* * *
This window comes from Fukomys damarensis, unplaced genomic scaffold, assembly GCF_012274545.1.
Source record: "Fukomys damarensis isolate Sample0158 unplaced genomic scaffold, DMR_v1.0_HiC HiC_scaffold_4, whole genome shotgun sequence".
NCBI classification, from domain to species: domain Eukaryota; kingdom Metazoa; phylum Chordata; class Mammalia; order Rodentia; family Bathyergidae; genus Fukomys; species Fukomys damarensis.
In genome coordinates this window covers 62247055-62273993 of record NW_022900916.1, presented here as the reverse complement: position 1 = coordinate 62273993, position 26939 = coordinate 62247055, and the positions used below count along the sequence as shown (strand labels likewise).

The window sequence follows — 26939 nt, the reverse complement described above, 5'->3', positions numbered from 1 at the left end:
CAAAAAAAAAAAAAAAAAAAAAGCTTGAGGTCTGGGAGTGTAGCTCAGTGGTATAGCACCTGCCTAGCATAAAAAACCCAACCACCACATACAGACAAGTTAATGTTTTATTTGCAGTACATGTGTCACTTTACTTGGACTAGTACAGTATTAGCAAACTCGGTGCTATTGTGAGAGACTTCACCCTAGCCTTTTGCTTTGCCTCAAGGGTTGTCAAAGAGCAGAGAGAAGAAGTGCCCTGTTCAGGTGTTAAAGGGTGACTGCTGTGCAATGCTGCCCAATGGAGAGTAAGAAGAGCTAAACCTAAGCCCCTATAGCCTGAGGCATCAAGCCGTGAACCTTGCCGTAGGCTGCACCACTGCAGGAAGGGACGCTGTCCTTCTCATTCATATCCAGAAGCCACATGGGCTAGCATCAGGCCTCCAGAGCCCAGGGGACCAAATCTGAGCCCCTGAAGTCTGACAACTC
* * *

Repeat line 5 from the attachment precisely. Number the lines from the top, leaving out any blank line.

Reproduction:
The window sequence follows — 26939 nt, the reverse complement described above, 5'->3', positions numbered from 1 at the left end: